I ignored the Canadian campaign of Justin Trudeau last summer, especially after Trudeau vowed that if he became Prime Minister, the Canadian government would have a balanced budget by the end of his first term. Trudeau was as pro-austerity as were the conservatives he ran against. Same old garbage.
However Trudeau changed after he became Prime Minister (4 Nov 2015). He and his Finance Minister (Bill Morneau) now admit that the Canadian government needs to have a deficit after all.
The corporate media outlets are condemning Trudeau, since they are owned by the rich, who want the masses to have more austerity (always more). However Trudeau has survived their attacks.
(The media outlets would scream even if they weren’t owned by the rich, since the Big Lie gives them a fake “crisis” to whine about.)
When Trudeau is asked why he wants to spend more, he responds, “My party, the Liberals, have a mandate from Canadians to invest rather than cut. We promised to invest in the future of this country and that’s exactly what we’re doing.”
“Invest” means run larger deficits.
Trudeau’s Finance Minister (Bill Morneau) correctly says that more austerity (i.e. deficit reduction via spending cuts and / or tax increases) will worsen Canada’s recession.
Even the head of the Bank of Canada (Stephen Poloz) admits that monetary policy cannot stimulate the real economy. The Bank of Canada and the U.S. Federal Reserve slashed interest rates, supposedly to encourage businesses to take advantage of low interest rates to invest in job-creating production. However it didn’t work. So now, even Stephen Poloz admits that Canada needs fiscal stimulus (i.e. a larger federal deficit).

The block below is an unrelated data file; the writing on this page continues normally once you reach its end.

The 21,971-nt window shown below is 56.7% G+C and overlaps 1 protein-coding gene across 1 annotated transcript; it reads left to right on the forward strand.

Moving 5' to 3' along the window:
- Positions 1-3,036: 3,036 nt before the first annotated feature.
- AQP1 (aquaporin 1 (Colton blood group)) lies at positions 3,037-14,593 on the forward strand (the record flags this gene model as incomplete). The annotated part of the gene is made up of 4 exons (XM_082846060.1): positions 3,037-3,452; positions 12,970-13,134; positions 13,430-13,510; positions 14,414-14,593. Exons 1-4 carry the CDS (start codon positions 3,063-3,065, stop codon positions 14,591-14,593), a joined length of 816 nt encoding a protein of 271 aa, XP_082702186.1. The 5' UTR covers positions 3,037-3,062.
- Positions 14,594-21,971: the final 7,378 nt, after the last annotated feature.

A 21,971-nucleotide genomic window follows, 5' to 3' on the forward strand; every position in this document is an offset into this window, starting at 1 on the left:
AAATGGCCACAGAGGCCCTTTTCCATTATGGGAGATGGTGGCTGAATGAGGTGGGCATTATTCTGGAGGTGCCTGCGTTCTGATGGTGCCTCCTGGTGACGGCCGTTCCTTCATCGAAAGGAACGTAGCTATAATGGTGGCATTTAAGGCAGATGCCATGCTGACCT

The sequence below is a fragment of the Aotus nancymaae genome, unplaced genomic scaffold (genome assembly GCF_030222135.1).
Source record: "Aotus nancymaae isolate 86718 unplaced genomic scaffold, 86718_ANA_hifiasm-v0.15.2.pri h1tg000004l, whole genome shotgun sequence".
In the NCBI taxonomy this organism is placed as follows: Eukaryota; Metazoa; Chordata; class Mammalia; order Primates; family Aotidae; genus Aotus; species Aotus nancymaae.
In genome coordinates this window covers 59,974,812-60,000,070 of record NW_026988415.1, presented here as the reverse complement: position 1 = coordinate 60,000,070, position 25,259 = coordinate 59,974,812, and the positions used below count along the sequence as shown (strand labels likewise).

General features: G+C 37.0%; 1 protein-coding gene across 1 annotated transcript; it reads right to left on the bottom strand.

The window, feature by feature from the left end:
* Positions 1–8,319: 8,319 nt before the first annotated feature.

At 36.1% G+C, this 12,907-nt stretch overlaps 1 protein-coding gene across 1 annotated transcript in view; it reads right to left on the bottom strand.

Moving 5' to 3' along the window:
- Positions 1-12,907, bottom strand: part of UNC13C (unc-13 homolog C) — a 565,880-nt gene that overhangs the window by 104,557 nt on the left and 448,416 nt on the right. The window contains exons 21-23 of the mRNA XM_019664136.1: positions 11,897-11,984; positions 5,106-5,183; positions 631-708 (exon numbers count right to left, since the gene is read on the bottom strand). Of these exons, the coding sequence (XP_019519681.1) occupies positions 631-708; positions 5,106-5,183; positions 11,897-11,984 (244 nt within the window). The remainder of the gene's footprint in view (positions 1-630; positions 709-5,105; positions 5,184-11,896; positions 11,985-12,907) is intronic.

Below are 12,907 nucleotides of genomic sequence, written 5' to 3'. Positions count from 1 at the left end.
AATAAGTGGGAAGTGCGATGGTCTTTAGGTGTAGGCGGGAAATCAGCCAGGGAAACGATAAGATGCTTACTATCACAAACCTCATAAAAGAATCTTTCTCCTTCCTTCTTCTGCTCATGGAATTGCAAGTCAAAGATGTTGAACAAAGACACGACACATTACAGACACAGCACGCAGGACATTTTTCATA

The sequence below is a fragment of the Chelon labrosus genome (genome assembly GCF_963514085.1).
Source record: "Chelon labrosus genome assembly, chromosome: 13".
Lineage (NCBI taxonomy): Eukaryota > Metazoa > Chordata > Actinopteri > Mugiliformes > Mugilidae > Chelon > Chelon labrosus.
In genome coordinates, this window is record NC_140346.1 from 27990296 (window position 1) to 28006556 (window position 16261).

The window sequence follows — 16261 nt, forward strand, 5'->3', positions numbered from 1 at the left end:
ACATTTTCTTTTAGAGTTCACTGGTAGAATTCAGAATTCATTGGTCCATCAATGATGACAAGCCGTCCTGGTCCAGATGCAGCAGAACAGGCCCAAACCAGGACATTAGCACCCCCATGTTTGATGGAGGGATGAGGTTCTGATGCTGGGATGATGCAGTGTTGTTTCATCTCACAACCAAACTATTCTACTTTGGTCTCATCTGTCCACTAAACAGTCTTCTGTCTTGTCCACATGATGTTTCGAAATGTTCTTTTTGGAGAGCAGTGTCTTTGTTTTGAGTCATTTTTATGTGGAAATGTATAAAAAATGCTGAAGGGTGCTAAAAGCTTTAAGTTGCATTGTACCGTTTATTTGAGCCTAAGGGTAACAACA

Even Bay Street executives are saying that fiscal stimulus is needed! (Bay Street refers to Toronto’s financial district. It is Canada’s equivalent to Wall Street.) Now that is significant. In the USA, Wall Street loves austerity, because it widens the gap between the rich and the rest, and because austerity reduces the peasants to being debt slaves of Wall Street.
“We support the Trudeau government’s commitment to make sizeable investments in infrastructure,” says Brian Porter, president and CEO of Scotiabank.
(Scotiabank, or the Bank of Nova Scotia, is the third largest bank in Canada by deposits and market capitalization. The biggest is Royal Bank of Canada, followed by the Toronto-Dominion Bank. The government’s central bank is the Bank of Canada, which corresponds to the Bank of England, or the Fed in the USA.)
“During this time of slower economic growth, we would encourage the government to boost the amount and timing of these investments,” Porter said.
Wow. Has the worm turned in Canada? Is the Age of Austerity in its twilight? Maybe. At least Trudeau is urging global leaders to rely more on government spending and less on monetary policy to spur growth.
“My message to other government leaders is don’t fall into the trap that thinking that balancing the books is an end in itself. It’s a means to an end.”